Drinking Diaries – From Celebration to Revelation is a forum where women can come together to share experiences involving alcohol in an open, inviting and fun atmosphere. Run by Caren Osten Gerszberg and Leah Odze Epstein, both writers who are currently working on a book together, the site is not geared towards struggling alcoholics, thought they are welcome there too. Rather, it is a place where women can discuss drinking in any and all situations, from college parties to celebrations, to that glass of wine at the end of the day. We interviewed Caren and Leah about their site, and here’s what they had to say:
AllTreatment: This is a very interesting concept in that you don’t seem to necessarily condemn or condone drinking, rather your attitude seems to be ‘it is what it is, so let’s talk about it’. Would you say this is accurate? What inspired this concept?
Drinking Diaries: We don’t believe that all drinking is bad. There is a spectrum of experiences, ranging from joy to anguish, and for some, it can be both. We created Drinking Diaries as a forum for women to tell their stories—we’re not here to judge but to listen and share.
AT: One thing your site does very well is create that warm and open atmosphere where women can share their thoughts, their stories, without being judged. You not only encourage stories related to alcohol, but also the struggle against it, or the stigma associated with those who simply choose not to drink. What would you say this atmosphere achieves?
DD: The open, nonjudgmental atmosphere has allowed contributors and readers—from alcoholics and abstainers to mothers and college kids—to co-exist and express themselves freely. Often times, when someone hears that we have a blog about women and alcohol, they immediately assume it’s for problem drinkers. While we want everyone to feel comfortable on our blog, we feature stories of celebration and culture as much as those of struggle and regret.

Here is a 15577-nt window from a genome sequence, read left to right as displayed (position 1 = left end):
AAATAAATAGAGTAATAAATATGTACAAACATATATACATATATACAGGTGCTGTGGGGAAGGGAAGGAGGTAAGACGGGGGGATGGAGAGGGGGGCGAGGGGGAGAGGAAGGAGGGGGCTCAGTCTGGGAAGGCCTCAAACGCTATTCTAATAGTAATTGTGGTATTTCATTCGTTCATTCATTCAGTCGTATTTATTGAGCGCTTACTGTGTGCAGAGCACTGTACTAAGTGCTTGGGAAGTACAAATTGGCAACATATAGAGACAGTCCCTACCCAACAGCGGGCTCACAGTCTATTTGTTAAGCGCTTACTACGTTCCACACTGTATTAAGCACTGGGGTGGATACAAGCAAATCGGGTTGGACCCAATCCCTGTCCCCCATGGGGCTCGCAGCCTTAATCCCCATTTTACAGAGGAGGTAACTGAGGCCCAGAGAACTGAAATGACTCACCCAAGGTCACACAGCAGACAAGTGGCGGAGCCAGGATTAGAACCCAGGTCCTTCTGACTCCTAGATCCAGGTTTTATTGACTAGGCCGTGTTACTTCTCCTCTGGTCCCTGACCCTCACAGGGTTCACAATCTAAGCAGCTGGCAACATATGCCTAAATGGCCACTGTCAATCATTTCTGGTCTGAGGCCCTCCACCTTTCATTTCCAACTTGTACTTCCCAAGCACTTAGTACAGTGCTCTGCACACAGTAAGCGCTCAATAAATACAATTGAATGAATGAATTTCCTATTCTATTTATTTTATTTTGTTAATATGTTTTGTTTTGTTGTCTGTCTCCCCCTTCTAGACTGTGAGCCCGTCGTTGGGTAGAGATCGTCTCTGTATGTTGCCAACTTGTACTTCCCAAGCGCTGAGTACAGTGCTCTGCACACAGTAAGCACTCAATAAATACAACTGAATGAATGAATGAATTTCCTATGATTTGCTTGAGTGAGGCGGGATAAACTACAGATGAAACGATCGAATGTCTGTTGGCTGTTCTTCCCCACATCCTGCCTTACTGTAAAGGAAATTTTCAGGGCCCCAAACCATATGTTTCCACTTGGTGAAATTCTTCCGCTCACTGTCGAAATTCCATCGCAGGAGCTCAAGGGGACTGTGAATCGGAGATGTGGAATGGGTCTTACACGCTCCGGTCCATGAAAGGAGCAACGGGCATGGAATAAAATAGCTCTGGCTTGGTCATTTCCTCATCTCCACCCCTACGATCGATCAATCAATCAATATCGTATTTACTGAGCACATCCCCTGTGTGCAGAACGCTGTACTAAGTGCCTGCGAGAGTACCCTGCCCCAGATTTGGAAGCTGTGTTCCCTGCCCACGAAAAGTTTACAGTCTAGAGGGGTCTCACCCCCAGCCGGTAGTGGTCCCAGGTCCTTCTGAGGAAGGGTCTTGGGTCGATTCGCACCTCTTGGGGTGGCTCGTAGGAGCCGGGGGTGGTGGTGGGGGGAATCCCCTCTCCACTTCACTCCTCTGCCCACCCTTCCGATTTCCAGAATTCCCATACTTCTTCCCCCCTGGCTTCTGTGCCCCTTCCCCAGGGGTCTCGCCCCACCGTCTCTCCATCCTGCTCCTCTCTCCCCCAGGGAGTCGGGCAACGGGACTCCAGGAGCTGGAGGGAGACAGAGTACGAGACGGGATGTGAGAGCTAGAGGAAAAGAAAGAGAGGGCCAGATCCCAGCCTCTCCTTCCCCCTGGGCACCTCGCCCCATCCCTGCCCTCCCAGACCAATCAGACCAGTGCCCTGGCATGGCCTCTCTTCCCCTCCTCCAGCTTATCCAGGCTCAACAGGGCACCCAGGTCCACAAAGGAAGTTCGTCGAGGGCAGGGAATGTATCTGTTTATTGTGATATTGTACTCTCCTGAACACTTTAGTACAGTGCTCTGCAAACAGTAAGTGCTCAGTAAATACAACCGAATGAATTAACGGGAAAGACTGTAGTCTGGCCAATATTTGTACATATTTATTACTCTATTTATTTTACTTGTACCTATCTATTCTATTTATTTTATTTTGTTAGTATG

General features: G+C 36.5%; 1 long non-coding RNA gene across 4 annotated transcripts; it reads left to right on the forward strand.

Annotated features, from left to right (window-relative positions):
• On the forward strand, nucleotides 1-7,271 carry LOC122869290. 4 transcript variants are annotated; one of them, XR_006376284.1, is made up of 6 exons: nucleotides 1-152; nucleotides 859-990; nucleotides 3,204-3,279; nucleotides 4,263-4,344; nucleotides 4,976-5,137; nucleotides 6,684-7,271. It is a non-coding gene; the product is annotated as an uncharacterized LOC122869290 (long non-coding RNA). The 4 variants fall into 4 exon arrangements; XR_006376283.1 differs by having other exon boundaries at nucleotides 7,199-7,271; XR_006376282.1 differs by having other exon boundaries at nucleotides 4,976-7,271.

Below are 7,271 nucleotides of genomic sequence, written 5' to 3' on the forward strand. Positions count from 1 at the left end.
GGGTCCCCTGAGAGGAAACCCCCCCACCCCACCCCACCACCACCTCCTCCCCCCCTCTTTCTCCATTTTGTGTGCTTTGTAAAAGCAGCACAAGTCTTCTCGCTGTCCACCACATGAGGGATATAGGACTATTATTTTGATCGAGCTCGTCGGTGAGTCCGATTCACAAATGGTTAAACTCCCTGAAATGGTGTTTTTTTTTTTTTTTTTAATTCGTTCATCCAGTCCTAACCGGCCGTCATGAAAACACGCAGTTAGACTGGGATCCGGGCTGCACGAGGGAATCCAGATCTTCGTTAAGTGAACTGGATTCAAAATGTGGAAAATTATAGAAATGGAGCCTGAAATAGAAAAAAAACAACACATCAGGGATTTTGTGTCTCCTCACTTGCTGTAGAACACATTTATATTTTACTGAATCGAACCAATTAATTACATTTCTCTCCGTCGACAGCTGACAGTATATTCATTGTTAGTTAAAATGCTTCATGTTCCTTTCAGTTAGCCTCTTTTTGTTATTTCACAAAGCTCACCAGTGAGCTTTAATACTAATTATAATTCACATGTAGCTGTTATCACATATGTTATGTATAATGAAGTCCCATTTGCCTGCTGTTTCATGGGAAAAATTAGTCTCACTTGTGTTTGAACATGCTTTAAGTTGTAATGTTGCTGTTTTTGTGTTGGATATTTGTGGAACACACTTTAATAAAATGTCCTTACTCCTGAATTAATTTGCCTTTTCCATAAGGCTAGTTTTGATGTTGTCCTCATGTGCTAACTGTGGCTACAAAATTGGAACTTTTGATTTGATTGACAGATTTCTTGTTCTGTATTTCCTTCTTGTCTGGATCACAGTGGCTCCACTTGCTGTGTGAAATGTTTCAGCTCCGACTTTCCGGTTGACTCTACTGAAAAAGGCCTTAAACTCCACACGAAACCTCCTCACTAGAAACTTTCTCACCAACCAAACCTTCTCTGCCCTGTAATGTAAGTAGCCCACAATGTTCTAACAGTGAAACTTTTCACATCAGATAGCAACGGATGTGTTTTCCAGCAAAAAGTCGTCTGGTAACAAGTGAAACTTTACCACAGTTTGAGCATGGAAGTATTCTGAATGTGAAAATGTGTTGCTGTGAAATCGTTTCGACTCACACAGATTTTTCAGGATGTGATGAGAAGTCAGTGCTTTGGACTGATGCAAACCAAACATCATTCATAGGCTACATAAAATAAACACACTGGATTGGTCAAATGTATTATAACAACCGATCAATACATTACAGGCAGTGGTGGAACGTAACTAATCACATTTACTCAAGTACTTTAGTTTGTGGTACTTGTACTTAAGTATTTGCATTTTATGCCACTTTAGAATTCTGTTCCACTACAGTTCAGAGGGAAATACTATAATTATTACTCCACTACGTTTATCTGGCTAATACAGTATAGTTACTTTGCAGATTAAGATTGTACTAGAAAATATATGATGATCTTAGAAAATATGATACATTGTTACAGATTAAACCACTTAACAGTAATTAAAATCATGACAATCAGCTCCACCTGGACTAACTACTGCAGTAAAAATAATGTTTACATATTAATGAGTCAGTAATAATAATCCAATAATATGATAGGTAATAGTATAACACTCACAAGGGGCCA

AT: You connect with many people affected in some way by drinking. How often do people come to you looking for help or solace from their own drinking or the addictive or destructive behavior of a loved one? How do you help these people (through community, resources, advice, etc.)?
DD: We have a tab on the blog’s menu called “Resources & Related Reads” where we offer websites, blogs, and a variety of books related to drinking. We don’t consider ourselves counselors or experts on addiction, but rather an open forum for the subject.
AT: On your site, you say, “Drinking is one of those hot-button topics. Ask anyone you know to scratch the surface and she will find a drinking story.” What’s your drinking story?
DD: You probably don’t have enough space for the full stories, but in a nutshell…
Caren: When I was growing up, my French-born mother sipped wine freely and daily. Drinking was part of her culture, and a seemingly harmless one. But later in her life, my mother started using wine as a way to numb herself from emotional scars from her childhood. Like my mother once did, I enjoy drinking wine with meals, surrounded by family and friends. I don’t think I have a drinking problem. But it’s my personality to grapple with the question, praying that I don’t ever abuse it.
Leah: I grew up in an alcoholic home. My mother stopped drinking when I was 9, and attended AA meetings for years. As a result, I was a teetotaler until my senior year of high school, when I allowed myself one beer, on graduation night. Since then, my drinking has run the gamut: in college and in my twenties, I was a binge drinker. Now, I love a good glass of wine—no hard alcohol for me. No matter how much or little I drink, I will always approach alcohol with caution. There’s always that little bit of fear. It’s a pleasure I savor in moderation, but that relationship has been hard-won.
Final Thoughts: Our blog has been a labor of love, which we hope is providing both service and enjoyment to our readers. We are currently working on a book, which we hope will do more of the same.